Thoughtful Thursday: What’s the best book you read last month?

FanLit Readers' Favorites!It’s the first Thursday of the month. You know what that means, ’cause we do this on the first Thursday of every month! Time to report!

What is the best book you read in January 2019 and why did you love it? It doesn’t have to be a newly published book, or even SFF. We just want to share some great reading material. Feel free to post a full review of the book here, or a link to the review on your blog, or just write a few sentences about why you thought it was awesome.

(And don’t forget that we always have plenty more reading recommendations on our Fanlit Faves page and our 5-Star SFF page. And we’ve also got a constantly updating list of new and forthcoming releases.)

As always, one commenter will choose a book from our stacks.

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  1. Mary Henaghen /

    I read the Tawny Man trilogy by Robin Hobb. Awsome epic fantasy that needs a triogly to tell the story. Loved it!!
    It is comprised of Fools Errand, Golden Fool, Fools Fate.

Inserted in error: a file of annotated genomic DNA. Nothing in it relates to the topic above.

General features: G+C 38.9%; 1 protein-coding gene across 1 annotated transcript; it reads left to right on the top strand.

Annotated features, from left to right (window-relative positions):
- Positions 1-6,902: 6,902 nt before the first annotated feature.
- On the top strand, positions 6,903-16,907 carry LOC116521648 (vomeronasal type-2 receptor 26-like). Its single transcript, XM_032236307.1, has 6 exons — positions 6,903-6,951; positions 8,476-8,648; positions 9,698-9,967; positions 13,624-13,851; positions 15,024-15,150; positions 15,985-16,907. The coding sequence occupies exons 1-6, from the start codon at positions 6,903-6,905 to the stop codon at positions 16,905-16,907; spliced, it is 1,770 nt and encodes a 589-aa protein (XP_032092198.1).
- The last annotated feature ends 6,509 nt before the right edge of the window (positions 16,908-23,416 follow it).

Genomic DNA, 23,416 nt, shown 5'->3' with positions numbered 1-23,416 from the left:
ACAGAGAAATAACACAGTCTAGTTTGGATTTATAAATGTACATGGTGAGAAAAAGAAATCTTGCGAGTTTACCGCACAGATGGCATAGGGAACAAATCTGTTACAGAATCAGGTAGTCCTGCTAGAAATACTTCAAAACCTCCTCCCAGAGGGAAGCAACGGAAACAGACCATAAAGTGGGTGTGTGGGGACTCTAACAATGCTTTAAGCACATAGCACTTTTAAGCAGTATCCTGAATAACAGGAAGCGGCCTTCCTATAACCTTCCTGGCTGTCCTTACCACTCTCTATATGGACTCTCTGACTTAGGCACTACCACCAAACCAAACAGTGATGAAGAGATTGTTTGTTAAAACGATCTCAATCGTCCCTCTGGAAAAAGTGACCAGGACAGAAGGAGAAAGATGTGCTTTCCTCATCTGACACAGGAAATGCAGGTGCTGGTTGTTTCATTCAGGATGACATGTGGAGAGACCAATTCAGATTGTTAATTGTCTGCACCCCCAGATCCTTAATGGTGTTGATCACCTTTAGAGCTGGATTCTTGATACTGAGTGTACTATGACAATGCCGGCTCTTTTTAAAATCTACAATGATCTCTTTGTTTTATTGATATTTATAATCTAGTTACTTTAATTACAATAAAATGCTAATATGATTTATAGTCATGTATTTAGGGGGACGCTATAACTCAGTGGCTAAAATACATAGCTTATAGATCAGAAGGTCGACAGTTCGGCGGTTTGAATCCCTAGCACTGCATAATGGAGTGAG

2. I’m split between “The Winter of the Witch” by Katherine Arden and “In An Absent Dream” by Seanan McGuire. I’ll share my review of “The Winter of the Witch” below; however, I’m going to do a series review “The Wayward Children” (so far) later this year.

    • I loved The Winter of the Witch. I was the first person on my local library’s wait list when they picked up a copy of In an Absent Dream, and they just emailed me today that the copy is now processed in their system and I can pick it up. Yay! Next read!!

  3. Sethia /

    I enjoyed Smoke & Summons(Numina Trilogy #1)by Charlie N. Holmberg. It was different then my ususl read and I can’t wait for book 2!

  4. Conal ONeill /

    I spent some time last month in the Super Powered universe and both Corpies and Super Powered Year 3 by Drew Hayes were a lot of fun. Thin Air by Richard K Morgan could not be really classified as fun but it was a very intriguing read. All recommended as must reads.

  5. January was a good month for my reading. Outside of the re-reads, there were two Five Star reads and four Four Star reads. Starting with the fives:

    The Paladin Caper by Patrick Weekes is the third and final book in the Rogues of the Republic series or ‘how thieves save the world’.

    Diamond Fire by Ilona Andrews is a novella in the Hidden Legacy series that stars one of the side characters and is lots of fun, not least for the different view of the mains.

    And the fours:
    There Before the Chaos by KB Wagers is the first in the second arc of her space opera about the empress who was a gunrunner.